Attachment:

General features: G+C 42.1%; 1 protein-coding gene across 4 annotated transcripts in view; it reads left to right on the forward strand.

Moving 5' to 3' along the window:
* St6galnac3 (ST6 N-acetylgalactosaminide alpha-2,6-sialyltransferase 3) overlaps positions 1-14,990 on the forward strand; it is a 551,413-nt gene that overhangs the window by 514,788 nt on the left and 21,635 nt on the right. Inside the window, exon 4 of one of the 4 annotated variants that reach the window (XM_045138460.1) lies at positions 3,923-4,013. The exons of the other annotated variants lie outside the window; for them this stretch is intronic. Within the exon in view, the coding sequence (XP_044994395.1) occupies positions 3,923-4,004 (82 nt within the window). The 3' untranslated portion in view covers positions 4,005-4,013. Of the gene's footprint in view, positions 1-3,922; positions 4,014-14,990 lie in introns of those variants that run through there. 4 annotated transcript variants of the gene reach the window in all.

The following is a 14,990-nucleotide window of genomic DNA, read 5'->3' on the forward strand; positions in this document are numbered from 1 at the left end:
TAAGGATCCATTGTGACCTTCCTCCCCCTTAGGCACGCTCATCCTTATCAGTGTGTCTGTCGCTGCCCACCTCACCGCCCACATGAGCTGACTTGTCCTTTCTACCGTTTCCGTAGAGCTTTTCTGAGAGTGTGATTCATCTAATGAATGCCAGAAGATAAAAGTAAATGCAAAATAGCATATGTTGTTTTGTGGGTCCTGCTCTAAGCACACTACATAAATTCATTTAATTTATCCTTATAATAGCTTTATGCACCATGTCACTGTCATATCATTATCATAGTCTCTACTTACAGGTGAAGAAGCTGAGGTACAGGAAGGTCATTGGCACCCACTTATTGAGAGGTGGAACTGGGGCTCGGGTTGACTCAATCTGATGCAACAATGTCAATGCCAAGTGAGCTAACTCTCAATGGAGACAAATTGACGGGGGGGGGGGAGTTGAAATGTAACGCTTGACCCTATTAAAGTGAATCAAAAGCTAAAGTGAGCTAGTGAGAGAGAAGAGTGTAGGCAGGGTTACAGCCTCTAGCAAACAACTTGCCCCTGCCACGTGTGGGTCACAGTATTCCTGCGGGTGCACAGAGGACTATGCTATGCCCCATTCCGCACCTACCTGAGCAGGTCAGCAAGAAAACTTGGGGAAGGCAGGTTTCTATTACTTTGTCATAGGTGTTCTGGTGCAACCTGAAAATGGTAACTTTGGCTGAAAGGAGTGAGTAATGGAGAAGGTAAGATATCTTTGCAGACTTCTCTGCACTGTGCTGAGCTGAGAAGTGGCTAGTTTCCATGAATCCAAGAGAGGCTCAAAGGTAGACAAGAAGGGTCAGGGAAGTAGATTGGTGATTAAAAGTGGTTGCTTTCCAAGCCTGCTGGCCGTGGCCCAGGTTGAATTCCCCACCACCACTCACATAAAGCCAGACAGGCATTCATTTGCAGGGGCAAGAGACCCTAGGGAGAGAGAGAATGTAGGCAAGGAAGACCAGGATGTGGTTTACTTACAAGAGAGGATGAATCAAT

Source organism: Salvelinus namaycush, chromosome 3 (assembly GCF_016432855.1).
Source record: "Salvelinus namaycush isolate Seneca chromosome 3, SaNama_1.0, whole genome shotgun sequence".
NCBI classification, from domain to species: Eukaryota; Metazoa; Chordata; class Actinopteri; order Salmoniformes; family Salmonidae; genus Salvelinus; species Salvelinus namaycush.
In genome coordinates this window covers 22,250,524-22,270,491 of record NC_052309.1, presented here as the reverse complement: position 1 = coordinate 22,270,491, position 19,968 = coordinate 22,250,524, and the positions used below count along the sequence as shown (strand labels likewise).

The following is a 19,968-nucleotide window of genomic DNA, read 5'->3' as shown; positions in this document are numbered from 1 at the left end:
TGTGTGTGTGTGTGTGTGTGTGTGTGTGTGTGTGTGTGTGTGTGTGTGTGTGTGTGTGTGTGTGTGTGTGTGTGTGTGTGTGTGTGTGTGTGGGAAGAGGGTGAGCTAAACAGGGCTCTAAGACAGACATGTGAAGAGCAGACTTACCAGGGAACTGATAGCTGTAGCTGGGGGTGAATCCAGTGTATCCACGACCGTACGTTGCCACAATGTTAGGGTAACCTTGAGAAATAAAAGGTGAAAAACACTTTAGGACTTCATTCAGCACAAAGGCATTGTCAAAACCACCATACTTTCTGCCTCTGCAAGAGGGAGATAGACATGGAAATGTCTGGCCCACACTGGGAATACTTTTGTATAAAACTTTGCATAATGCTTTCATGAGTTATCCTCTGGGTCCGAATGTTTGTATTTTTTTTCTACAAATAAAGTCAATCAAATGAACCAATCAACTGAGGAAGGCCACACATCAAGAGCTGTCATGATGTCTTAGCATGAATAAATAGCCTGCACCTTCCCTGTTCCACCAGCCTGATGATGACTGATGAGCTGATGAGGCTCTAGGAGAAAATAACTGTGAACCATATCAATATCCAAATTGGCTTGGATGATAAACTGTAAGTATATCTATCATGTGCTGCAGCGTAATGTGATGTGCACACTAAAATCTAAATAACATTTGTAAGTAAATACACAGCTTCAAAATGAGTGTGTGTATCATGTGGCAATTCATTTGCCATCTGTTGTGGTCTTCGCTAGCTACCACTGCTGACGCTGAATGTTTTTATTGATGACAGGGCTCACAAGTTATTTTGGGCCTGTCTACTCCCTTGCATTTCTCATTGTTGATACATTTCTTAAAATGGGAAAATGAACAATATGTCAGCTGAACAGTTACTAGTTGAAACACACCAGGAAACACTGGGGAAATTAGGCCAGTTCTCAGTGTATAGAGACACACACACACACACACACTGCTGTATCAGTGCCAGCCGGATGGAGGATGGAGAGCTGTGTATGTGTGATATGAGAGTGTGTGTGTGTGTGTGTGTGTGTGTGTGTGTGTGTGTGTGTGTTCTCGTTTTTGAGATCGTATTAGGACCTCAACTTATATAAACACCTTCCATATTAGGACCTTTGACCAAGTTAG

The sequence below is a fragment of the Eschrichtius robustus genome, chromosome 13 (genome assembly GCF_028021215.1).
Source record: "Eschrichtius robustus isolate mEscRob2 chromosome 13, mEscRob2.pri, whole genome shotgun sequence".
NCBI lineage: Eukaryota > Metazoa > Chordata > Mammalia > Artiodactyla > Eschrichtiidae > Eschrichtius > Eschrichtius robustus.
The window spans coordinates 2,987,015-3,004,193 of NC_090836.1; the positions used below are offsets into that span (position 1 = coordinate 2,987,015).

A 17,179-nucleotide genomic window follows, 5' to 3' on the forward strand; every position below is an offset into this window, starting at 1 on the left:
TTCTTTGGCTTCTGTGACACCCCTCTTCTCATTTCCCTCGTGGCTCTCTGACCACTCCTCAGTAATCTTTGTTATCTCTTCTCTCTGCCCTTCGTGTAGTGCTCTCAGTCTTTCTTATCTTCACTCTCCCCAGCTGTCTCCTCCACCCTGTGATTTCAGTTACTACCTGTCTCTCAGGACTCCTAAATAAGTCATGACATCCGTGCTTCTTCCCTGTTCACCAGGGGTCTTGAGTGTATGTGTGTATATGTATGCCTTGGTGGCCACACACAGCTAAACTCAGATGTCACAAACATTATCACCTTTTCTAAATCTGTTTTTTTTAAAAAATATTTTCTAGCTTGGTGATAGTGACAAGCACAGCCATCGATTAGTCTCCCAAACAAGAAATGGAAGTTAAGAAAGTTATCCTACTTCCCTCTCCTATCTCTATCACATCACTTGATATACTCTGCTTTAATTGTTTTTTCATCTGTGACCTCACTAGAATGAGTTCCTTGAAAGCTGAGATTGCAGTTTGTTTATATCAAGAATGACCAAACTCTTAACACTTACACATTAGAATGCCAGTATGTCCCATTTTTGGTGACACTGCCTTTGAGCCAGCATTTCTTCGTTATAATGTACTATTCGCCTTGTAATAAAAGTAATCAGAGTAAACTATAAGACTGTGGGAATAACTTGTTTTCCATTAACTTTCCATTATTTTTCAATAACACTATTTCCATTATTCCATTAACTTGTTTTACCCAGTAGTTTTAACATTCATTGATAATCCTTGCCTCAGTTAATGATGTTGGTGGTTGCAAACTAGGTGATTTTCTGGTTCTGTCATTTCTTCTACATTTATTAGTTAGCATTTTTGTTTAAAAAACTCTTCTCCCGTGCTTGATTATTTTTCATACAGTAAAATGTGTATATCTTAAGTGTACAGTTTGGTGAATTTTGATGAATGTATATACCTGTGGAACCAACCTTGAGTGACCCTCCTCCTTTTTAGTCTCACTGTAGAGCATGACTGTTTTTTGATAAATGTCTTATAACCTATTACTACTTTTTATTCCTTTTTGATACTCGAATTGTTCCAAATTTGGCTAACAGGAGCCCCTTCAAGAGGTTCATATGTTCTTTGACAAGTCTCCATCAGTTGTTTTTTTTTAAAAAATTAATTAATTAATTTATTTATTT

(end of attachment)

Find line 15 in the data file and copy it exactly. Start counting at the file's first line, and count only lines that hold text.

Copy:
The window spans coordinates 2,987,015-3,004,193 of NC_090836.1; the positions used below are offsets into that span (position 1 = coordinate 2,987,015).